Biography of Speaker:

Professor Dr. Adrian Paschke is head of the Corporate Semantic Web chair (AG-CSW) at the institute of computer science at the Freie Universitaet Berlin (FUB) in Germany. He is director of RuleML Inc., vice director of the Semantics Technologies Institute Berlin (STI Berlin) and the Berlin Semantic Web Meetup Group. He is active in standardization as steering-committee chair of the RuleML Web Rule Standardization Initiative, co-chair of the Reaction RuleML technical group, founding member of the Event Processing Technology Society (EPTS) and chair of the EPTS Reference Architecture working group, secretary of the OASIS LegalRuleML TC, voting member of OMG and active in the OMG API4KB standardization, member of several W3C groups such as the W3C Rule Interchange Format working group, where he is editor of several W3C Semantic Web standards, and member of OASIS, where he is a contributor to the new LegalRuleML TC. He currently coordinates and leads several nationally and internationally funded research projects such as the BMBF InnoProfile project Corporate Semantic Web (CSW), the Transatlantic BPM Education Network (BPM EduNet), and the BMBF Unternehmen Region project Corporate Smart Content (CSC). He also is project leader of several successful open-source projects such as the Prova, Rule Responder, RBSLA, Reaction RuleML. Adrian was involved in multiple industrial and open-source software development and business engineering projects and has helped to spin-off two successful, awarded companies at Freie Universität Berlin, namely Chariteam UG and Klickfilm UG. He recently was general chair of the 6th ACM International Conference on Distributed Event-Based Systems (DEBS 2012) and the 7th International Web Rule Symposium (RuleML 2013).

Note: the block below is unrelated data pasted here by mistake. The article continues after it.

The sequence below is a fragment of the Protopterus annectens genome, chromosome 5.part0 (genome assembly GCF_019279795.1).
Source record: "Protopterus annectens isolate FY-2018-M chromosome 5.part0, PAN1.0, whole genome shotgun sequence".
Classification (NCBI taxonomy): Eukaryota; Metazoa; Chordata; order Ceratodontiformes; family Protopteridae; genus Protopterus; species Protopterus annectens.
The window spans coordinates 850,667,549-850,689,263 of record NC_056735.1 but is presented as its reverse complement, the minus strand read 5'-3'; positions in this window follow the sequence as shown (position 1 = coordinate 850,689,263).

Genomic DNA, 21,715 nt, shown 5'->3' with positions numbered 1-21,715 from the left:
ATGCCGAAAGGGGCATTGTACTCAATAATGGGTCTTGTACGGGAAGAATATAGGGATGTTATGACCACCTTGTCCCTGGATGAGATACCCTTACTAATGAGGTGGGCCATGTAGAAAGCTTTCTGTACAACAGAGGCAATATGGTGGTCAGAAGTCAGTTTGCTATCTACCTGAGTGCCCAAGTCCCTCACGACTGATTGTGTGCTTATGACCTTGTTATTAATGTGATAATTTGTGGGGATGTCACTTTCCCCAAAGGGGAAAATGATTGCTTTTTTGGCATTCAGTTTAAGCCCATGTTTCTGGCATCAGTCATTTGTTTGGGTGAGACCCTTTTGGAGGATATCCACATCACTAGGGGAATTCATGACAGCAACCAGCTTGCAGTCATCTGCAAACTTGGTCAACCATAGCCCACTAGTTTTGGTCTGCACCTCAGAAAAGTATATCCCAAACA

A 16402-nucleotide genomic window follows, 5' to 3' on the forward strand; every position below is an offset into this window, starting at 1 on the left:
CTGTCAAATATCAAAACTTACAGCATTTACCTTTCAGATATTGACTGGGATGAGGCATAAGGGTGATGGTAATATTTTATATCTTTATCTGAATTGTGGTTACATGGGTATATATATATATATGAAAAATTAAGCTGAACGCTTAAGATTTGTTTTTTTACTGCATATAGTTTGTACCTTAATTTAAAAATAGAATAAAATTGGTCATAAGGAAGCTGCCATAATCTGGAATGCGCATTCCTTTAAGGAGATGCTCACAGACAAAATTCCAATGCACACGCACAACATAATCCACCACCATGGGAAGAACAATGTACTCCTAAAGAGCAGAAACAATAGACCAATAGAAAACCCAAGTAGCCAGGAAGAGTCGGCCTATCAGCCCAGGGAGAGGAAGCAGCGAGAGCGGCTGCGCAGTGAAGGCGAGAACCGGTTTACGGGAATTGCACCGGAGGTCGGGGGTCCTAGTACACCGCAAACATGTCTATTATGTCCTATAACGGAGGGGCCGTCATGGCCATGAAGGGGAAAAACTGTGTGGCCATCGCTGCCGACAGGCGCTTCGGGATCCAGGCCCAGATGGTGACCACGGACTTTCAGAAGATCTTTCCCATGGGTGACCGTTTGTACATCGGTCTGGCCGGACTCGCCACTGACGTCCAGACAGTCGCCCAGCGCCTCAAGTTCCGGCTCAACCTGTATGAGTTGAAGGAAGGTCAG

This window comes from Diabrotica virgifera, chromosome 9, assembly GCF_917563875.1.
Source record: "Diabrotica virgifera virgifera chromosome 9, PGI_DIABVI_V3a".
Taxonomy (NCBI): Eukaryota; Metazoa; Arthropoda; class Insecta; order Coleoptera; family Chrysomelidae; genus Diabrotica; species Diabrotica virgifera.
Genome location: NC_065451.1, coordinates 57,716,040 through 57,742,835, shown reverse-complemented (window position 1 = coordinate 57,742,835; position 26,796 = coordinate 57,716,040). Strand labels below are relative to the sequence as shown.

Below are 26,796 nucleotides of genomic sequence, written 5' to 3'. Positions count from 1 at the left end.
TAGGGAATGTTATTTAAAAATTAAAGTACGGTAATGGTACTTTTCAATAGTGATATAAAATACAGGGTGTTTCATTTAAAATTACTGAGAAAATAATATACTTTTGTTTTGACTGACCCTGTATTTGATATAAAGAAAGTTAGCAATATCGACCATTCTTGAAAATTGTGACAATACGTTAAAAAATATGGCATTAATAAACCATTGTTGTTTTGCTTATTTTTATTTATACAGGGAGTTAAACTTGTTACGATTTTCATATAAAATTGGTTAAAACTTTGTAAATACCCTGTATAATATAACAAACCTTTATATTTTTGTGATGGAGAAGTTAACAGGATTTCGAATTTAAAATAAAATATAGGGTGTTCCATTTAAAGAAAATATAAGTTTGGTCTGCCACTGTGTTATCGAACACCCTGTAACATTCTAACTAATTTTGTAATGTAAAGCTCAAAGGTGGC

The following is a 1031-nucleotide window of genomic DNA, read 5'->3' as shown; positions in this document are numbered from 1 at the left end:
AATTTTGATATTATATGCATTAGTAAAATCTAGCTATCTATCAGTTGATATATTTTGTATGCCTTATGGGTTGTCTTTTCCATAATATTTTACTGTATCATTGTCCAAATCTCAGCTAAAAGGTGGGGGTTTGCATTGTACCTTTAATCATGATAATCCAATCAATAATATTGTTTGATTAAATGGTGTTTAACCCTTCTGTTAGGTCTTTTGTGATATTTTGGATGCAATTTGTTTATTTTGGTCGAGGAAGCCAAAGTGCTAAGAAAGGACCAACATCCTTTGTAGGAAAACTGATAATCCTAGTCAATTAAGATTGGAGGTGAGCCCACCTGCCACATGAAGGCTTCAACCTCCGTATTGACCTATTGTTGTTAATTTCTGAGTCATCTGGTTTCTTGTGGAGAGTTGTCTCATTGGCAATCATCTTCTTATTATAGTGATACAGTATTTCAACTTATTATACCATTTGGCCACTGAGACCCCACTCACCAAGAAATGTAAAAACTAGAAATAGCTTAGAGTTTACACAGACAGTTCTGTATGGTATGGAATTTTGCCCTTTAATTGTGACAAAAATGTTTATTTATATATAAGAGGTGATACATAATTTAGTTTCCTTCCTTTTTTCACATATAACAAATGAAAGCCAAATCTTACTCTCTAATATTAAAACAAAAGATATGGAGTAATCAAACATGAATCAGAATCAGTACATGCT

2013/08/13 Graduate Seminar Series Place: MC103
Time: 12 - 12:30
Speaker: Jonathan Tremblay
Affiliation: McGill, SOCS
Area: Artificial Intelligence and Digital Games
Title: An Exploration Tool for Predicting Stealthy Behaviour

Stealthy movement is an important part of many games in the First Person Shooter (FPS) and Role Playing Games (RPG) genres. Structuring a game level to match stealth goals, however, is difficult, and can depend on subtle and fragile inter-actions between the game space, enemy motion, and other factors. In this talk we will apply a probabilistic path-finding approach to efficiently analyze a 2D space and find stealthy paths. This approach naturally accommodates variation in the level design, numbers and movements of enemies, fields of view, and player start and goal placement. Our design is integrated directly into the Unity 3D game development framework, allowing for interactive and highly dynamic exploration of how different virtual spaces and enemy configurations affect the potential for stealthly movement by players, or other NPCs.